“The one in the House is very broad,” said Debbie Leahy, manager of Captive Wildlife Protection at the Humane Society of the United States. “The Senate version (is) limited species and these are species that have an especially hard time spending life in the road and in some cases really pose an unacceptable level of risk to the public.”

“(Animals) are not given a lot of space, and life on the road means they don’t have access to things like emergency veterinary care,” Leahy added.

Legislators might take out some of the animals including zebras and kangaroos as part of negotiations to accommodate objections from exhibitors, Leahy said.

“There are still plenty of animals that aren’t on this list that these traveling shows can continue to exhibit and I don’t think there’s anything entertaining or educational about seeing a miserable tiger locked in a small cage on display at a county fair,” Leahy said.

She said some circuses are now including animatronics and puppets as way of adjusting to having shows without having wildlife.

Nearby traveling animal acts

Leahy was particularly critical of Woody’s Menagerie, which is based in Mulberry Grove in Southern Illinois east of Greenville, citing multiple infractions noted by USDA inspectors.

“It’s very frustrating he’s still in a licensed exhibitor,” Leahy said.

Gregg Woody, the owner of the Woody’s Menagerie said he has never been found guilty of criminal violations and said his cages exceed the size requirements set forth by the USDA. Woody brings his animals, which include lions, tigers and bears, to shows such as at schools and festivals.

“If we don’t do what we do, some of these kids would never have a chance to see some of these animals,” Woody said.

He also said he is frustrated with USDA inspectors because enforcement sometimes isn’t consistent.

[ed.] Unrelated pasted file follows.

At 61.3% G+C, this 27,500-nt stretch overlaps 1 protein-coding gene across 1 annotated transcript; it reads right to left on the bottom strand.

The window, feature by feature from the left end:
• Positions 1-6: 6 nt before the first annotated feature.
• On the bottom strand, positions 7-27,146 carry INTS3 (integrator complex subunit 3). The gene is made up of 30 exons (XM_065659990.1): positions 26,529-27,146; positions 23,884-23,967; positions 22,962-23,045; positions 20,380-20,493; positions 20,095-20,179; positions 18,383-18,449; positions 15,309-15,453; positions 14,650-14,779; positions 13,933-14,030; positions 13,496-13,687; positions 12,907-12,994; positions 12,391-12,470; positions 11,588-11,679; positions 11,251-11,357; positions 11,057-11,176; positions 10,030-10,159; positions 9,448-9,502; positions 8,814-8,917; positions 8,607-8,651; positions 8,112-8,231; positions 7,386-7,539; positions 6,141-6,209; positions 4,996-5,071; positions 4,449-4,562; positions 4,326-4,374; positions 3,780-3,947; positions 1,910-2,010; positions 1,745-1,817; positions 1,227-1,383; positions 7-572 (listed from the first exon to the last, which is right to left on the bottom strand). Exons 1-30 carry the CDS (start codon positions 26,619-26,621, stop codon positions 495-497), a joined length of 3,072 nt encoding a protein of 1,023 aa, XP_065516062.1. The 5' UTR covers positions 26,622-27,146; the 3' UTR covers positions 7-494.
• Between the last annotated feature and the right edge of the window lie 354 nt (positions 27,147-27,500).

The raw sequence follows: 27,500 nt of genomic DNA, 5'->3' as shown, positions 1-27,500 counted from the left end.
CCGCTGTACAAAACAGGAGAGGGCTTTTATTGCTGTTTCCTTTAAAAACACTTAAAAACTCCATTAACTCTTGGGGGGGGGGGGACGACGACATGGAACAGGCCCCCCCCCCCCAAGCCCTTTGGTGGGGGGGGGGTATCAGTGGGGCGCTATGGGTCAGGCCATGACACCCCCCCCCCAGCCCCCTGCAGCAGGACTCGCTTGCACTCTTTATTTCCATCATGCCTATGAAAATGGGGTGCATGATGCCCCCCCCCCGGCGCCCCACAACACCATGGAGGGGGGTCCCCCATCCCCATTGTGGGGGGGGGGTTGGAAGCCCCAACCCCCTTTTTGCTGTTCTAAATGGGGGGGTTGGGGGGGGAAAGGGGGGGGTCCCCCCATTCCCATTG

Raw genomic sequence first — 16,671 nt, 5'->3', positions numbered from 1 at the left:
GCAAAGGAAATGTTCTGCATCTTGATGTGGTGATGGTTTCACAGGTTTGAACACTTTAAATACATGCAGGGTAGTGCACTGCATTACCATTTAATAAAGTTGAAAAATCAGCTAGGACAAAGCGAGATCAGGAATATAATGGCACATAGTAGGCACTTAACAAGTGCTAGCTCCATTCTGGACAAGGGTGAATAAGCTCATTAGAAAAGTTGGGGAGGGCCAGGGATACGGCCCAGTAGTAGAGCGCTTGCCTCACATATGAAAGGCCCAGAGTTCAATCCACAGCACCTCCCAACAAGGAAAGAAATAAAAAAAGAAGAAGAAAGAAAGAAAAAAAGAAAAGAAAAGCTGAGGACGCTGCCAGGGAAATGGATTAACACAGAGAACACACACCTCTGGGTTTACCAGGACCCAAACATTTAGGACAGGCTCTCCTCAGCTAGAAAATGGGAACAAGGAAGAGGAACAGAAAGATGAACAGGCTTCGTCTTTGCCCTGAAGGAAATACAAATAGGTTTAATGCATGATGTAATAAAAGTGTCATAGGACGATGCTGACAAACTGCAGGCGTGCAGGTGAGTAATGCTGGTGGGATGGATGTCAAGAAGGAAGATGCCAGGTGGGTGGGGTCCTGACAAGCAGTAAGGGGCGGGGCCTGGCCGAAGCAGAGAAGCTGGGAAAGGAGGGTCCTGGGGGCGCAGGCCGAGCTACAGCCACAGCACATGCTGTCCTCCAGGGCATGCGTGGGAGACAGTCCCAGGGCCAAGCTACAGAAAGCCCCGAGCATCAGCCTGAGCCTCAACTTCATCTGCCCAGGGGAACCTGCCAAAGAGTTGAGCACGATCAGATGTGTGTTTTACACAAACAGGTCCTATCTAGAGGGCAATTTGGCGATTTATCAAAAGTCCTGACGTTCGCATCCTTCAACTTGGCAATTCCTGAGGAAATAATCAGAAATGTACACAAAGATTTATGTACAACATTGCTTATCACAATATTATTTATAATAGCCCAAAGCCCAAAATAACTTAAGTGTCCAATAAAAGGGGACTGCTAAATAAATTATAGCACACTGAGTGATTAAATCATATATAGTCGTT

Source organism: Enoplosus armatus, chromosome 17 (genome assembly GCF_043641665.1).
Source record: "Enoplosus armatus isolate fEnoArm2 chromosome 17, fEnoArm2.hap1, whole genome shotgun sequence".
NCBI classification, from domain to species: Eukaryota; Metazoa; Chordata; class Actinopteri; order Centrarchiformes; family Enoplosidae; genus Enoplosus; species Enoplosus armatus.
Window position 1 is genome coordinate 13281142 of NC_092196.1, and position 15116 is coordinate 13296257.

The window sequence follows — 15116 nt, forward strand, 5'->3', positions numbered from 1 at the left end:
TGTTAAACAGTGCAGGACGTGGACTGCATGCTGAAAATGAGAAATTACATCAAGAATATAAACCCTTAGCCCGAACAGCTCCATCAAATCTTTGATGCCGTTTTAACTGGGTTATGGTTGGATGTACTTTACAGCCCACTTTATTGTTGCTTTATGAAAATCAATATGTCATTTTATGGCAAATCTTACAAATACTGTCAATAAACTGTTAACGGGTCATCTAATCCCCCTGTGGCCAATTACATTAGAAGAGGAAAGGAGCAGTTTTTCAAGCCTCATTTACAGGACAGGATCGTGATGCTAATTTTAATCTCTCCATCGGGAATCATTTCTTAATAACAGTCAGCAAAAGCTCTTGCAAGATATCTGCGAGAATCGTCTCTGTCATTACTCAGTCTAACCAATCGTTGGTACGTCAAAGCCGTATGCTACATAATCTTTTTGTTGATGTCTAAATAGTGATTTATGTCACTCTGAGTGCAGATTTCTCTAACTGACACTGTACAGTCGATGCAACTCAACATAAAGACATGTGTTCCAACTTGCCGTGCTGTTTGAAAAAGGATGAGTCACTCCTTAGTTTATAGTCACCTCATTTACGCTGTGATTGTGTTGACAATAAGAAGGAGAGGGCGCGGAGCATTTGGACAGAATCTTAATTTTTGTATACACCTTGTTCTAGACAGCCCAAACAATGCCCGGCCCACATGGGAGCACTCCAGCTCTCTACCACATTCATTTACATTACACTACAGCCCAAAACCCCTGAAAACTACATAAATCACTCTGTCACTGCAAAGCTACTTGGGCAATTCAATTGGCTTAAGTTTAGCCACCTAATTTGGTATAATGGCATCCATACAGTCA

He was written up in June 2017, changed nothing and the same inspector showed up and he wasn’t written up a year later.

Woody also settled some allegations from the USDA by agreeing to pay an $8,000 settlement to the agency.

“They have hard inspectors with private agendas,” Woody said.

Woody says he does care for the animals he displays and says he treats them well, which helps for good shows and trips.

“The animal has to be happy and content for it to be a good show for the public and for us, and the animal,” Woody said. “If the public doesn’t have the chance to see these animals, they won’t care about them.”

He says because he travels, he has a lot more inspections. If he didn’t travel, there wouldn’t be as many checks on him.

“Would it change what they’re trying to solve?” Woody said referring to the legislation. “No. it would actually make things worse.”

One local circus that had animals in the past was the local Ainad Shriners circus, who put on the annual show. This year’s show are scheduled for June in the metro-east, and the acts are still being planned said Michael Strohm, administrator for the Shriners.

“We’ve had (animals) in the past, but that’s the past,” Strohm said.

The local group is calling their event the “Circus of Thrills,” but the acts are not finalized. However, on the website, the circus is promoting Castle’s Performing Bears, as one of the acts, with the disclaimer that “Acts are subject to change and vary per location.”

Strohm did not wish to comment on the proposed legislation.

The People for the Ethical Treatment of Animals has not worked directly on the legislation proposed in Illinois, but supports the effort.

“It would help other wild animals who suffer tremendously in the circus, such as bears and tigers, all these animals that are forced to perform under threat of punishment and intimidation,” said John Di Leonardo, PETA’s manager of animals in entertainment.

He said there animals shouldn’t be beaten or cramped in box cars in order to have them perform.

“Wild animals are not ours for entertainment,” Di Leonardo said.

Joseph Bustos is the state affairs and politics reporter for the Belleville News-Democrat, where he strives to hold elected officials accountable and provide context to decisions they make. He has won multiple awards from the Illinois Press Association for coverage of sales tax referenda.